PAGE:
You too can reduce prejudice and “turn people into atheists” [if you buy a big machine]
All it apparently takes is a quick zap, aka “transcranial stimulation of the posterior medial frontal cortex”. Oh is that all? A new publication collaborated on by researchers in the US and UK shows us that if you “stimulate” the brain area linked to “responses to threats”, you can reduce prejudicial views (by about 1/3 in this study) held by the person being “stimulated”. Oddly not only does it reduce prejudice (in this study against immigrants) it also reduces religious beliefs. The researchers say that when you are challenged—you defend yourself and by stimulating the brain in this area, they lower the need for defensiveness. They make no real comment on what the reduction in religious conviction means although a writeup of the study makes it clear they’ve been accused of “turning people into atheists”. And if you are left feeling vulnerable, you will likely find this quote comforting:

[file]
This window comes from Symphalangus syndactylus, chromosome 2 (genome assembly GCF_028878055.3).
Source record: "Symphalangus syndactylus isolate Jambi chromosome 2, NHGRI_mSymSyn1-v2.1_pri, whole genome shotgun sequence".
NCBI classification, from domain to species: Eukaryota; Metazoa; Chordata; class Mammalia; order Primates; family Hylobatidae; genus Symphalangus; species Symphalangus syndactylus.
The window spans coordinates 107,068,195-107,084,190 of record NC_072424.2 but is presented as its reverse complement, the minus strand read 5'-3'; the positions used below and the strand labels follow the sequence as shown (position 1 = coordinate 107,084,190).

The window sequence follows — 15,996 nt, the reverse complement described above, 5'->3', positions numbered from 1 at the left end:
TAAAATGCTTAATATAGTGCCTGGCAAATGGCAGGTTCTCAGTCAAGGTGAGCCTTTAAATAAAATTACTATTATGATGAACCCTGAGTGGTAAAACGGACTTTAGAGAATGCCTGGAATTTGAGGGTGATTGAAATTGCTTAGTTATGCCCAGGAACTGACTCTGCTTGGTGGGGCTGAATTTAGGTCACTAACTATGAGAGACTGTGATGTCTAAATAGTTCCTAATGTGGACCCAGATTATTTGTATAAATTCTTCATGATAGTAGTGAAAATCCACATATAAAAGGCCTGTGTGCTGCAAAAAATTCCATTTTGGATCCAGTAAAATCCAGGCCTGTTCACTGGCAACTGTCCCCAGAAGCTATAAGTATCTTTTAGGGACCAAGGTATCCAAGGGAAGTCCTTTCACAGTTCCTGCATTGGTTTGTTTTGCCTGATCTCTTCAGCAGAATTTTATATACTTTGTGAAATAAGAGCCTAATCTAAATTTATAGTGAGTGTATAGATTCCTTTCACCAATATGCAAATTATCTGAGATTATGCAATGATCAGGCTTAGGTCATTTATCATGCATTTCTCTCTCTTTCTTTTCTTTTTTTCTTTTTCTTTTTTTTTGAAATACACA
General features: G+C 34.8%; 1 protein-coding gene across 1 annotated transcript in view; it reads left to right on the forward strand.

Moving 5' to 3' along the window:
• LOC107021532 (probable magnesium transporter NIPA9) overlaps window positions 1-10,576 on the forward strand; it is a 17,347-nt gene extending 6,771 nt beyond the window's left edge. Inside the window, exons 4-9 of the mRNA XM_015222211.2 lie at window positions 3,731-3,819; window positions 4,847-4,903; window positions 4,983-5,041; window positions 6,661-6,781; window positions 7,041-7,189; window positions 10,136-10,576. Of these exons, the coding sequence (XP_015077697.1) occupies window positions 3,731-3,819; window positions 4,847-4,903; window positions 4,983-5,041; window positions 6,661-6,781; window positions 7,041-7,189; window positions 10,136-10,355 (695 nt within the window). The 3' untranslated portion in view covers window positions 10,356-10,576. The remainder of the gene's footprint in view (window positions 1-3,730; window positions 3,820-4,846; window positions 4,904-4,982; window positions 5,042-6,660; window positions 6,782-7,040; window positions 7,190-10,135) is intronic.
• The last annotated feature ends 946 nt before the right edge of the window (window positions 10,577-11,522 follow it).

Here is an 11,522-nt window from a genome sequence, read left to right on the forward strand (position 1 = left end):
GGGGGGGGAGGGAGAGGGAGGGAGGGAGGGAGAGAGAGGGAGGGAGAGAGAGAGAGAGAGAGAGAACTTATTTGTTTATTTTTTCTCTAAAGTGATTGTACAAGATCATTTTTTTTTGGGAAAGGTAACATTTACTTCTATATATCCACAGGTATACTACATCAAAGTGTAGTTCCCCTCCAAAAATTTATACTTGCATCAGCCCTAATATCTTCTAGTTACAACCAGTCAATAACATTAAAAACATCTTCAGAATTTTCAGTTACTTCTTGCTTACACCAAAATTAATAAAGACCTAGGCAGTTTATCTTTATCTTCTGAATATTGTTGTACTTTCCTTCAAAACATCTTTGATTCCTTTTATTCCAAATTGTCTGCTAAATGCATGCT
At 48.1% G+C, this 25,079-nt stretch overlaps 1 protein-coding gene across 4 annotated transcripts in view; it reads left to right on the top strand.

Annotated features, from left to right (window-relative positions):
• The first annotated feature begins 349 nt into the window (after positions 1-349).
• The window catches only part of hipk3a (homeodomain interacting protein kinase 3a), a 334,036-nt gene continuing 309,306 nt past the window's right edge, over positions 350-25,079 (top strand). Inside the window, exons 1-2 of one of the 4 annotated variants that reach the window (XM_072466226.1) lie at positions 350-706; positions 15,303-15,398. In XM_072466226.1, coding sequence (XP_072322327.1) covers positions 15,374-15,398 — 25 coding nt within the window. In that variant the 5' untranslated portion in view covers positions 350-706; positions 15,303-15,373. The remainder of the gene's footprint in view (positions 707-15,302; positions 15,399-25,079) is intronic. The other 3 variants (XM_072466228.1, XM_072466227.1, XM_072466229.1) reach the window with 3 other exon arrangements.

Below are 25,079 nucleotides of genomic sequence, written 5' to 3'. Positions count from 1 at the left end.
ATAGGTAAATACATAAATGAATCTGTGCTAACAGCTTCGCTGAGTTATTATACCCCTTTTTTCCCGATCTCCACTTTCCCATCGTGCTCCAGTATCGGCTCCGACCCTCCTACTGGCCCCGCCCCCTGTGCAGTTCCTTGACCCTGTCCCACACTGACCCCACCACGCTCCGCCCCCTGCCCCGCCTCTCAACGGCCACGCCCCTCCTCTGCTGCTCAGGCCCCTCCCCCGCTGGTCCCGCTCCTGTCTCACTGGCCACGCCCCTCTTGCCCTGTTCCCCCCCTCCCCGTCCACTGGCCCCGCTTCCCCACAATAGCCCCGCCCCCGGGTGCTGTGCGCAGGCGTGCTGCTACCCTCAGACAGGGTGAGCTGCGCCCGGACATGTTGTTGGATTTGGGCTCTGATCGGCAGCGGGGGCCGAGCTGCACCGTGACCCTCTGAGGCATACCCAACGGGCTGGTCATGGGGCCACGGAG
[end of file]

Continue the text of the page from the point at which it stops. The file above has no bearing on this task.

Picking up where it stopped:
“It’s worth mentioning that this technique requires a very loud, very expensive, fairly large machine operated by a technician who’s an expert, and there’s no way that I can conceive of that this kind of magnetic energy could be directed into anyone’s brain without their knowledge.”
Personally, we cannot imagine what kind of people signed up to have their brains zapped by a big, loud machine that is described as changing your brain activity— in the name of science, and not as a life-saving intervention.